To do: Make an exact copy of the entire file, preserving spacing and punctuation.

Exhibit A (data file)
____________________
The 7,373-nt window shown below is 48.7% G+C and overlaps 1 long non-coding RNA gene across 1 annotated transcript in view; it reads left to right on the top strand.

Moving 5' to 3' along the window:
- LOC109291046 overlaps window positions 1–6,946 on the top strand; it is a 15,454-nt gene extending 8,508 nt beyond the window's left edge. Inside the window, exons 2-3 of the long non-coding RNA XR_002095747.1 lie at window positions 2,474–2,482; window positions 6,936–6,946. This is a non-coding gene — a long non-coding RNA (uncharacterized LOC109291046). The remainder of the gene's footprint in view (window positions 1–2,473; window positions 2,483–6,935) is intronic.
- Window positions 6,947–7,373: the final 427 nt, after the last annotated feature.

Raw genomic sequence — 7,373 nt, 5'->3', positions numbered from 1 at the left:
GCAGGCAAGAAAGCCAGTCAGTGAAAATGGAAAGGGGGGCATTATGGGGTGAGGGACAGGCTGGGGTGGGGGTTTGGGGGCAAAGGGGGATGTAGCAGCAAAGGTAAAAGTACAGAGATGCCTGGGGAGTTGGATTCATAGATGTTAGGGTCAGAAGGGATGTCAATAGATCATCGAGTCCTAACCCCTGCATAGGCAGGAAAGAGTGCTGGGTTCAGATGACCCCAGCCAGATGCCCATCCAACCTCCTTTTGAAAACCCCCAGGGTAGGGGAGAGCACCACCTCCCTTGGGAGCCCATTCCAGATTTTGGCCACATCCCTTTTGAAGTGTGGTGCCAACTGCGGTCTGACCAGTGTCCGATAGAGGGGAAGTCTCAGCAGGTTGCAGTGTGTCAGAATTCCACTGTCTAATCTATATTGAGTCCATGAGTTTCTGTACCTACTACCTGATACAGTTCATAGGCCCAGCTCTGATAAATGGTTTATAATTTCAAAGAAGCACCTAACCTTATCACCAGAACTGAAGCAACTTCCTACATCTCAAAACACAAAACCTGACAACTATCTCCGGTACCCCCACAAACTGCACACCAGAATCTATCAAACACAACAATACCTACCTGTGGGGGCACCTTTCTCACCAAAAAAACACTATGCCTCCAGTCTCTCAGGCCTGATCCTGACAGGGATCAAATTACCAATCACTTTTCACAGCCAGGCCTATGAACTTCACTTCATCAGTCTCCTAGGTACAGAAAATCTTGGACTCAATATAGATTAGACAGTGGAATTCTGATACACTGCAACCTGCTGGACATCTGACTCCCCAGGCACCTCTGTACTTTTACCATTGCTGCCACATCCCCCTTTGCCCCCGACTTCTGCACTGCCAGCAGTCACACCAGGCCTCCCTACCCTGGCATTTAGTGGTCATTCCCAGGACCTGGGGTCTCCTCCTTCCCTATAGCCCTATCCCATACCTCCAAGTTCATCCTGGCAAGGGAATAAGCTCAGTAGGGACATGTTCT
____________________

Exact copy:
The 7,373-nt window shown below is 48.7% G+C and overlaps 1 long non-coding RNA gene across 1 annotated transcript in view; it reads left to right on the top strand.

Moving 5' to 3' along the window:
- LOC109291046 overlaps window positions 1–6,946 on the top strand; it is a 15,454-nt gene extending 8,508 nt beyond the window's left edge. Inside the window, exons 2-3 of the long non-coding RNA XR_002095747.1 lie at window positions 2,474–2,482; window positions 6,936–6,946. This is a non-coding gene — a long non-coding RNA (uncharacterized LOC109291046). The remainder of the gene's footprint in view (window positions 1–2,473; window positions 2,483–6,935) is intronic.
- Window positions 6,947–7,373: the final 427 nt, after the last annotated feature.

Raw genomic sequence — 7,373 nt, 5'->3', positions numbered from 1 at the left:
GCAGGCAAGAAAGCCAGTCAGTGAAAATGGAAAGGGGGGCATTATGGGGTGAGGGACAGGCTGGGGTGGGGGTTTGGGGGCAAAGGGGGATGTAGCAGCAAAGGTAAAAGTACAGAGATGCCTGGGGAGTTGGATTCATAGATGTTAGGGTCAGAAGGGATGTCAATAGATCATCGAGTCCTAACCCCTGCATAGGCAGGAAAGAGTGCTGGGTTCAGATGACCCCAGCCAGATGCCCATCCAACCTCCTTTTGAAAACCCCCAGGGTAGGGGAGAGCACCACCTCCCTTGGGAGCCCATTCCAGATTTTGGCCACATCCCTTTTGAAGTGTGGTGCCAACTGCGGTCTGACCAGTGTCCGATAGAGGGGAAGTCTCAGCAGGTTGCAGTGTGTCAGAATTCCACTGTCTAATCTATATTGAGTCCATGAGTTTCTGTACCTACTACCTGATACAGTTCATAGGCCCAGCTCTGATAAATGGTTTATAATTTCAAAGAAGCACCTAACCTTATCACCAGAACTGAAGCAACTTCCTACATCTCAAAACACAAAACCTGACAACTATCTCCGGTACCCCCACAAACTGCACACCAGAATCTATCAAACACAACAATACCTACCTGTGGGGGCACCTTTCTCACCAAAAAAACACTATGCCTCCAGTCTCTCAGGCCTGATCCTGACAGGGATCAAATTACCAATCACTTTTCACAGCCAGGCCTATGAACTTCACTTCATCAGTCTCCTAGGTACAGAAAATCTTGGACTCAATATAGATTAGACAGTGGAATTCTGATACACTGCAACCTGCTGGACATCTGACTCCCCAGGCACCTCTGTACTTTTACCATTGCTGCCACATCCCCCTTTGCCCCCGACTTCTGCACTGCCAGCAGTCACACCAGGCCTCCCTACCCTGGCATTTAGTGGTCATTCCCAGGACCTGGGGTCTCCTCCTTCCCTATAGCCCTATCCCATACCTCCAAGTTCATCCTGGCAAGGGAATAAGCTCAGTAGGGACATGTTCT